CC!!!!!!!!!!!  CC!!!!!!!!!!!  CC!!!!!!!!!!!  CC!!!!!!!!!!!
 CC!!!!!!!!!    CC!!!!!!!!!    CC!!!!!!!!!    CC!!!!!!!!!
  CC!!!!!!!      CC!!!!!!!      CC!!!!!!!      CC!!!!!!!
   CC!!!!!        CC!!!!!        CC!!!!!        CC!!!!!
    CC!!!          CC!!!          CC!!!          CC!!!
     CC!            CC!            CC!            CC!
      C              C              C              C
      C              C              C              C
     CC!            CC!            CC!            CC!
    CC!!!          CC!!!          CC!!!          CC!!!
   CC!!!!!        CC!!!!!        CC!!!!!        CC!!!!!
  CC!!!!!!!      CC!!!!!!!      CC!!!!!!!      CC!!!!!!!
 CC!!!!!!!!!    CC!!!!!!!!!    CC!!!!!!!!!    CC!!!!!!!!!
CC!!!!!!!!!!!  CC!!!!!!!!!!!  CC!!!!!!!!!!!  CC!!!!!!!!!!!
CC!!!!!!!!!!!!!CC!!!!!!!!!!!!!CC!!!!!!!!!!!!!CC!!!!!!!!!!!!!
CC!!!!!!!!!!!  CC!!!!!!!!!!!  CC!!!!!!!!!!!  CC!!!!!!!!!!!
 CC!!!!!!!!!    CC!!!!!!!!!    CC!!!!!!!!!    CC!!!!!!!!!
  CC!!!!!!!      CC!!!!!!!      CC!!!!!!!      CC!!!!!!!
   CC!!!!!        CC!!!!!        CC!!!!!        CC!!!!!
    CC!!!          CC!!!          CC!!!          CC!!!
     CC!            CC!            CC!            CC!
      C              C              C              C
      C              C              C              C
     CC!            CC!            CC!            CC!
    CC!!!          CC!!!          CC!!!          CC!!!
   CC!!!!!        CC!!!!!        CC!!!!!        CC!!!!!
  CC!!!!!!!      CC!!!!!!!      CC!!!!!!!      CC!!!!!!!
 CC!!!!!!!!!    CC!!!!!!!!!    CC!!!!!!!!!    CC!!!!!!!!!
CC!!!!!!!!!!!  CC!!!!!!!!!!!  CC!!!!!!!!!!!  CC!!!!!!!!!!!
CC!!!!!!!!!!!!!CC!!!!!!!!!!!!!CC!!!!!!!!!!!!!CC!!!!!!!!!!!!!
CC!!!!!!!!!!!  CC!!!!!!!!!!!  CC!!!!!!!!!!!  CC!!!!!!!!!!!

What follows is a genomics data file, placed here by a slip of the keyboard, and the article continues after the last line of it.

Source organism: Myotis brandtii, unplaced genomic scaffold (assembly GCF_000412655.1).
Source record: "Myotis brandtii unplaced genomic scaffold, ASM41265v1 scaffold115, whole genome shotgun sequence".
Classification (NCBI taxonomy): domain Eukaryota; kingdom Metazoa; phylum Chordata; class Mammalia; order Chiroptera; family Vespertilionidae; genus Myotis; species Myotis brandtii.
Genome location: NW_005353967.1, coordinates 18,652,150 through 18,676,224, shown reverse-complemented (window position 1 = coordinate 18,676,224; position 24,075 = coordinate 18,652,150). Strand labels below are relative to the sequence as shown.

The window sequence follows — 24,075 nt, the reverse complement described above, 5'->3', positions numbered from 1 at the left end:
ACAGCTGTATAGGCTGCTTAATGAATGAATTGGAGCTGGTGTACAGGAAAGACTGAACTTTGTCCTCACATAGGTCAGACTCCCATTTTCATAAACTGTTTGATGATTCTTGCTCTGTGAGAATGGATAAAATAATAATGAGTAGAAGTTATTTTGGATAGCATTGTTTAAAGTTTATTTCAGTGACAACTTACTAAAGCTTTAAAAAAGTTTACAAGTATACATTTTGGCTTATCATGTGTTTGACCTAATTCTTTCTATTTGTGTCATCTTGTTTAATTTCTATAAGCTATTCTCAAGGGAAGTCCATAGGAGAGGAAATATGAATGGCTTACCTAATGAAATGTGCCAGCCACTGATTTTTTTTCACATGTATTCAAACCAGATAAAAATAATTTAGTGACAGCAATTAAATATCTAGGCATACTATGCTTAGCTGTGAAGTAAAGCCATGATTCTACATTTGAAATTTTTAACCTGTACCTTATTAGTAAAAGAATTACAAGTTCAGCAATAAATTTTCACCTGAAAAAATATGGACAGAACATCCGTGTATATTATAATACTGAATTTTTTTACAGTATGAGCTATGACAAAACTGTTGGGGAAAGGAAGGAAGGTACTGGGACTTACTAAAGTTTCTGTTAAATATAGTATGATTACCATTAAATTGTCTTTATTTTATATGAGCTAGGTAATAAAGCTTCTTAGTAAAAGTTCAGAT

CC!!!!!!!!!    CC!!!!!!!!!    CC!!!!!!!!!    CC!!!!!!!!!
  CC!!!!!!!      CC!!!!!!!      CC!!!!!!!      CC!!!!!!!
   CC!!!!!        CC!!!!!        CC!!!!!        CC!!!!!
    CC!!!          CC!!!          CC!!!          CC!!!
     CC!            CC!            CC!            CC!
      C              C              C              C
      C              C              C              C
     CC!            CC!            CC!            CC!
    CC!!!          CC!!!          CC!!!          CC!!!
   CC!!!!!        CC!!!!!        CC!!!!!        CC!!!!!
  CC!!!!!!!      CC!!!!!!!      CC!!!!!!!      CC!!!!!!!
 CC!!!!!!!!!    CC!!!!!!!!!    CC!!!!!!!!!    CC!!!!!!!!!
CC!!!!!!!!!!!  CC!!!!!!!!!!!  CC!!!!!!!!!!!  CC!!!!!!!!!!!
CC!!!!!!!!!!!!!CC!!!!!!!!!!!!!CC!!!!!!!!!!!!!CC!!!!!!!!!!!!!
CC!!!!!!!!!!!  CC!!!!!!!!!!!  CC!!!!!!!!!!!  CC!!!!!!!!!!!
 CC!!!!!!!!!    CC!!!!!!!!!    CC!!!!!!!!!    CC!!!!!!!!!
  CC!!!!!!!      CC!!!!!!!      CC!!!!!!!      CC!!!!!!!
   CC!!!!!        CC!!!!!        CC!!!!!        CC!!!!!
    CC!!!          CC!!!          CC!!!          CC!!!
     CC!            CC!            CC!            CC!
      C              C              C              C

Love is the most artistic selection of these programs.

                                LOVE
              CREATIVE COMPUTING  MORRISTOWN, NEW JERSEY



A TRIBUTE TO THE GREAT AMERICAN ARTIST, ROBERT INDIANA.
HIS GREATEST WORK WILL BE REPRODUCED WITH A MESSAGE OF
YOUR CHOICE UP TO 60 CHARACTERS.  IF YOU CAN'T THINK OF
A MESSAGE, SIMPLE TYPE THE WORD 'LOVE'